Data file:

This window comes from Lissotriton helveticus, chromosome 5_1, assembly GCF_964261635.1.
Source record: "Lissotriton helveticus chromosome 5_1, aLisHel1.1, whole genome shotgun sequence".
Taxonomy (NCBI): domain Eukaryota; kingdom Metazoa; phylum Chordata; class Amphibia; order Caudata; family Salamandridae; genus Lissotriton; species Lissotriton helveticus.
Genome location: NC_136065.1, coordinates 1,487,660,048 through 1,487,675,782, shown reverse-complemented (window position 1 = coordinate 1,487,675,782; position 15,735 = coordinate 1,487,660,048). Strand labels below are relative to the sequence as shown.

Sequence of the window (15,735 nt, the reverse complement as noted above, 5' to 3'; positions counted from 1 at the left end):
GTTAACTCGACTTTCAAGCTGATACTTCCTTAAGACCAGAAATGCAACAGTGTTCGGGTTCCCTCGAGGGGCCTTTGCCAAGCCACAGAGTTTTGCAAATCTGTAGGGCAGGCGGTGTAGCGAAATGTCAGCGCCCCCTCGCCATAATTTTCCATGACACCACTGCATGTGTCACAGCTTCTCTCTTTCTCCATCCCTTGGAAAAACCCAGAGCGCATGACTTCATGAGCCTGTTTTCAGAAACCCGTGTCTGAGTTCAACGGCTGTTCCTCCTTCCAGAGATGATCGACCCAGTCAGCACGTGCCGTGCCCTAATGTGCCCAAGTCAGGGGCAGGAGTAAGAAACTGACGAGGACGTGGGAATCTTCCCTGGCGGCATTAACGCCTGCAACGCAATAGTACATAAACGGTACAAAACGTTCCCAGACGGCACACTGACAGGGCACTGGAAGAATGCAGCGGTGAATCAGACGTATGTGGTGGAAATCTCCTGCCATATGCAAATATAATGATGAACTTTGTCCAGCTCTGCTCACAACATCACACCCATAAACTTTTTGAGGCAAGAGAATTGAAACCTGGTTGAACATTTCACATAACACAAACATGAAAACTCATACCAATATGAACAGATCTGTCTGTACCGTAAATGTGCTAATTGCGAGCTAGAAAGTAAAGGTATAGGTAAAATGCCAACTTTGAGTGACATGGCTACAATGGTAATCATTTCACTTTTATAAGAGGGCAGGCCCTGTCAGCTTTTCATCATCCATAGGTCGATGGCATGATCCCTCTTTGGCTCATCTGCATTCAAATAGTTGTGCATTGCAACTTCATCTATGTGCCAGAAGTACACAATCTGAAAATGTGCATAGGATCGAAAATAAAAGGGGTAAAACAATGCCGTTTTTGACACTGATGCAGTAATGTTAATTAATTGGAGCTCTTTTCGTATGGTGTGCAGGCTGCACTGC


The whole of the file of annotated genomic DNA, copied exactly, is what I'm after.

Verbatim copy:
This window comes from Lissotriton helveticus, chromosome 5_1, assembly GCF_964261635.1.
Source record: "Lissotriton helveticus chromosome 5_1, aLisHel1.1, whole genome shotgun sequence".
Taxonomy (NCBI): domain Eukaryota; kingdom Metazoa; phylum Chordata; class Amphibia; order Caudata; family Salamandridae; genus Lissotriton; species Lissotriton helveticus.
Genome location: NC_136065.1, coordinates 1,487,660,048 through 1,487,675,782, shown reverse-complemented (window position 1 = coordinate 1,487,675,782; position 15,735 = coordinate 1,487,660,048). Strand labels below are relative to the sequence as shown.

Sequence of the window (15,735 nt, the reverse complement as noted above, 5' to 3'; positions counted from 1 at the left end):
GTTAACTCGACTTTCAAGCTGATACTTCCTTAAGACCAGAAATGCAACAGTGTTCGGGTTCCCTCGAGGGGCCTTTGCCAAGCCACAGAGTTTTGCAAATCTGTAGGGCAGGCGGTGTAGCGAAATGTCAGCGCCCCCTCGCCATAATTTTCCATGACACCACTGCATGTGTCACAGCTTCTCTCTTTCTCCATCCCTTGGAAAAACCCAGAGCGCATGACTTCATGAGCCTGTTTTCAGAAACCCGTGTCTGAGTTCAACGGCTGTTCCTCCTTCCAGAGATGATCGACCCAGTCAGCACGTGCCGTGCCCTAATGTGCCCAAGTCAGGGGCAGGAGTAAGAAACTGACGAGGACGTGGGAATCTTCCCTGGCGGCATTAACGCCTGCAACGCAATAGTACATAAACGGTACAAAACGTTCCCAGACGGCACACTGACAGGGCACTGGAAGAATGCAGCGGTGAATCAGACGTATGTGGTGGAAATCTCCTGCCATATGCAAATATAATGATGAACTTTGTCCAGCTCTGCTCACAACATCACACCCATAAACTTTTTGAGGCAAGAGAATTGAAACCTGGTTGAACATTTCACATAACACAAACATGAAAACTCATACCAATATGAACAGATCTGTCTGTACCGTAAATGTGCTAATTGCGAGCTAGAAAGTAAAGGTATAGGTAAAATGCCAACTTTGAGTGACATGGCTACAATGGTAATCATTTCACTTTTATAAGAGGGCAGGCCCTGTCAGCTTTTCATCATCCATAGGTCGATGGCATGATCCCTCTTTGGCTCATCTGCATTCAAATAGTTGTGCATTGCAACTTCATCTATGTGCCAGAAGTACACAATCTGAAAATGTGCATAGGATCGAAAATAAAAGGGGTAAAACAATGCCGTTTTTGACACTGATGCAGTAATGTTAATTAATTGGAGCTCTTTTCGTATGGTGTGCAGGCTGCACTGC